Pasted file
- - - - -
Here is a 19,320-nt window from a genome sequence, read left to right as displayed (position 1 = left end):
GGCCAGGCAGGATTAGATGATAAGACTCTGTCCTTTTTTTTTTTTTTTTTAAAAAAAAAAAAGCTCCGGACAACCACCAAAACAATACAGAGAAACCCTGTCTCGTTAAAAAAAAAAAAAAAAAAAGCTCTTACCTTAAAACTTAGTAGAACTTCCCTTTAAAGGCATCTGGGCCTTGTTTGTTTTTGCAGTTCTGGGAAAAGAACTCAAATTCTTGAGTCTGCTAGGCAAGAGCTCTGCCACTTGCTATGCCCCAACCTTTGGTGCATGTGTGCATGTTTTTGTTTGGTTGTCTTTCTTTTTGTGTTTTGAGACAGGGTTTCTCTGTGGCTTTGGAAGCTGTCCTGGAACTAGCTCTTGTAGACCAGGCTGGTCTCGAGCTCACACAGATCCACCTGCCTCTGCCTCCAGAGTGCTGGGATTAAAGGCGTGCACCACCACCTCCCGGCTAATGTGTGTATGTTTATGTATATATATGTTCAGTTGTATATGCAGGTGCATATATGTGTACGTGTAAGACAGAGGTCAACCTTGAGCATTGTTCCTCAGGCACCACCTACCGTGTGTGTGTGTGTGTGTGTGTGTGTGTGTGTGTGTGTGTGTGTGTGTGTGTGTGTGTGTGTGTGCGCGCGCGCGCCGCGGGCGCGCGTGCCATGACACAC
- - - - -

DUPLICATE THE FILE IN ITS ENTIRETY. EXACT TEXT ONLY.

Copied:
Here is a 19,320-nt window from a genome sequence, read left to right as displayed (position 1 = left end):
GGCCAGGCAGGATTAGATGATAAGACTCTGTCCTTTTTTTTTTTTTTTTTAAAAAAAAAAAAGCTCCGGACAACCACCAAAACAATACAGAGAAACCCTGTCTCGTTAAAAAAAAAAAAAAAAAAAGCTCTTACCTTAAAACTTAGTAGAACTTCCCTTTAAAGGCATCTGGGCCTTGTTTGTTTTTGCAGTTCTGGGAAAAGAACTCAAATTCTTGAGTCTGCTAGGCAAGAGCTCTGCCACTTGCTATGCCCCAACCTTTGGTGCATGTGTGCATGTTTTTGTTTGGTTGTCTTTCTTTTTGTGTTTTGAGACAGGGTTTCTCTGTGGCTTTGGAAGCTGTCCTGGAACTAGCTCTTGTAGACCAGGCTGGTCTCGAGCTCACACAGATCCACCTGCCTCTGCCTCCAGAGTGCTGGGATTAAAGGCGTGCACCACCACCTCCCGGCTAATGTGTGTATGTTTATGTATATATATGTTCAGTTGTATATGCAGGTGCATATATGTGTACGTGTAAGACAGAGGTCAACCTTGAGCATTGTTCCTCAGGCACCACCTACCGTGTGTGTGTGTGTGTGTGTGTGTGTGTGTGTGTGTGTGTGTGTGTGTGTGTGTGTGTGTGTGTGCGCGCGCGCGCCGCGGGCGCGCGTGCCATGACACAC